Tomochichi Mico and the Georgia Trustees


Painting by William Verelst of Chief Tomochichi and a delegation of Native Americans with James Oglethorpe and the Georgia Trustees, London, 1734.
Painting by William Verelst of Chief Tomochichi and a delegation of Native Americans with James Oglethorpe and the Georgia Trustees, London, 1734.

[This is a story I wrote for the NYC Midnight Flash Fiction competition. I had to write 1,000 words of historical fiction that took place at a book signing and involved a pumpkin. I don’t think it’s a great story, but I learned some interesting stuff about American history that I didn’t know before, so I’m sharing it and the painting that inspired the story.]


“Oh, they call me Tomochichi Mico, or Chief, but like they are humoring a child who has declared himself to be a rabbit for the day. There is a different tone than when they say My Lord or Your Grace to each other.”

“But you are not theirs and they are not yours.” Scenawki smoothed the ends of the deerskin cord against my chest.

As usual, my wife was right.

Her eyes crinkled with affection. “Was it only a few moons ago that Toonahowi insisted on being called Sir Hare?”

I snorted. “And now look at him, in his white stockings and blue silk coat, prancing like an English horse.”

“It’s fun to put on another’s skin.” She swished her skirts so they sounded like dry leaves.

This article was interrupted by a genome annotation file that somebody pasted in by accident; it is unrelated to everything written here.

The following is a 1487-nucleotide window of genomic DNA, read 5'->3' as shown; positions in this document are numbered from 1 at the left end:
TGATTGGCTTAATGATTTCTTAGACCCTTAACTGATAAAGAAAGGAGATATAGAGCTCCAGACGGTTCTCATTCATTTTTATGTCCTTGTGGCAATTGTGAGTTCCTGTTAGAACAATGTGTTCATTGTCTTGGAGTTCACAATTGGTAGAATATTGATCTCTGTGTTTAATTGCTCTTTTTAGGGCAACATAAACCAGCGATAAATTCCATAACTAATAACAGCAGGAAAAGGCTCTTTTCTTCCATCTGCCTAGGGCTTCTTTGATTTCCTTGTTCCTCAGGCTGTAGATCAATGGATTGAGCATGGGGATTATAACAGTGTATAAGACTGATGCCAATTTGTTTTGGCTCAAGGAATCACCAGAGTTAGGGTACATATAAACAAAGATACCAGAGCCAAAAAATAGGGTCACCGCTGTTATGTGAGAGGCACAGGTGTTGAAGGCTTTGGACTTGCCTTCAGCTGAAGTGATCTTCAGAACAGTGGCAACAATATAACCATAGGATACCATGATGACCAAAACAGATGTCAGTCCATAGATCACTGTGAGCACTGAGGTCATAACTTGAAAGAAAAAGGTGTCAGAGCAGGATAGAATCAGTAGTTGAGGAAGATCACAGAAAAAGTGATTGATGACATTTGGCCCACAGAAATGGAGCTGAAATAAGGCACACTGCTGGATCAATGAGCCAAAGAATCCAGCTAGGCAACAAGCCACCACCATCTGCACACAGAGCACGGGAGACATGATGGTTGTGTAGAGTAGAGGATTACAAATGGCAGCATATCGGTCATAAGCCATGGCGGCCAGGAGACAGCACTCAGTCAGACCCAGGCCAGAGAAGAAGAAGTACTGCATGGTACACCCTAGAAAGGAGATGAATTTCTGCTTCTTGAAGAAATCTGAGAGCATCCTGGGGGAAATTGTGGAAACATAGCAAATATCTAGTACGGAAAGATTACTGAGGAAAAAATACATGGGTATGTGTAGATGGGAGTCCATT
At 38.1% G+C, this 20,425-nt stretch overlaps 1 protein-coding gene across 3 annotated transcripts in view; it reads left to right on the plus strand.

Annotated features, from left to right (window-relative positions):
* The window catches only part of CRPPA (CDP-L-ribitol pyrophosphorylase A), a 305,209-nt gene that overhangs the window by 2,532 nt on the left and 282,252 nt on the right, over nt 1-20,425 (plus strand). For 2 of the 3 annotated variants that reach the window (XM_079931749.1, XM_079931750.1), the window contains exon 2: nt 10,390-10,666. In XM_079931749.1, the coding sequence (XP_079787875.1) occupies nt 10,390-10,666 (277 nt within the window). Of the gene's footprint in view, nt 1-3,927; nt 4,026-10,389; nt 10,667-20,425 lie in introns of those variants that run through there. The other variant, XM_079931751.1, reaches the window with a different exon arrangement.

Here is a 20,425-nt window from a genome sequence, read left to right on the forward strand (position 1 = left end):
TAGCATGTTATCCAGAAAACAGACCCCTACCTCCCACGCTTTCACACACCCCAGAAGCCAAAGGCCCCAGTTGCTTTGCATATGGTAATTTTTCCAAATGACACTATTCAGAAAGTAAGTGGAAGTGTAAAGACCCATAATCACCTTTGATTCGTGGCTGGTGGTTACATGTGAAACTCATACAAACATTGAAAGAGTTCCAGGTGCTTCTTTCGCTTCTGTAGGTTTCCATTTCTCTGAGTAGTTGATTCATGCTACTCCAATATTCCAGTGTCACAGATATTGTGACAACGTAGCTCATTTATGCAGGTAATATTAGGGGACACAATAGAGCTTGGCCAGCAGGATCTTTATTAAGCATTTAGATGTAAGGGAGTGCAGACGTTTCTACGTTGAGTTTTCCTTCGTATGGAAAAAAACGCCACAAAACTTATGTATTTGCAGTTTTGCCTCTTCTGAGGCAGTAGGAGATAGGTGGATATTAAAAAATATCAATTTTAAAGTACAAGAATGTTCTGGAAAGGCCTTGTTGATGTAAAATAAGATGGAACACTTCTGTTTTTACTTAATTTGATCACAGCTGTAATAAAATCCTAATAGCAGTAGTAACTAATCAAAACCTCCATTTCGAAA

“What do they call that color?”


“It suits you. But I miss seeing your beautiful brown legs.”

She laughed. “Ever the diplomat, Tomo. Ever the diplomat.”

“Better than constant war.”

“With me or with the English?”

But I couldn’t answer her teasing, because it was time to pose for the painting. The men of the Georgia Trustees were in place, most of them on the stairs, higher than us by several heads. Oglethorpe was in the center, of course, holding my nephew’s hand, putting Toonahowi in a position of greater honor than his chief. They would never have treated their King George that way, and he would never have allowed it, but for the sake of my people, I bore it with dignity.

And a little one-upmanship.

I could see them cutting glances at our bare shoulders and legs. Jealous. Their bodies were like puffball mushrooms. It was laughable how they tried to show off their legs or square their padded coats at us. I had seen at least ninety summers, and I could’ve run them all into the ground.

Was it petty to make sure my right leg was visible up to the top of my thigh? To reach out my arm so the muscles were in relief? Yes. But I do not apologize for it. Neither do I apologize for Lamochattee, who turned his back to the painter and looked over his massive shoulder. Or Yaholo, who fanned out his eagle feather stick and turned his leg so his knee tassel showed.

None of that would derail my diplomacy. Still, Scenawki looked in the opposite direction. Whether she disapproved or was trying not to giggle, I don’t know.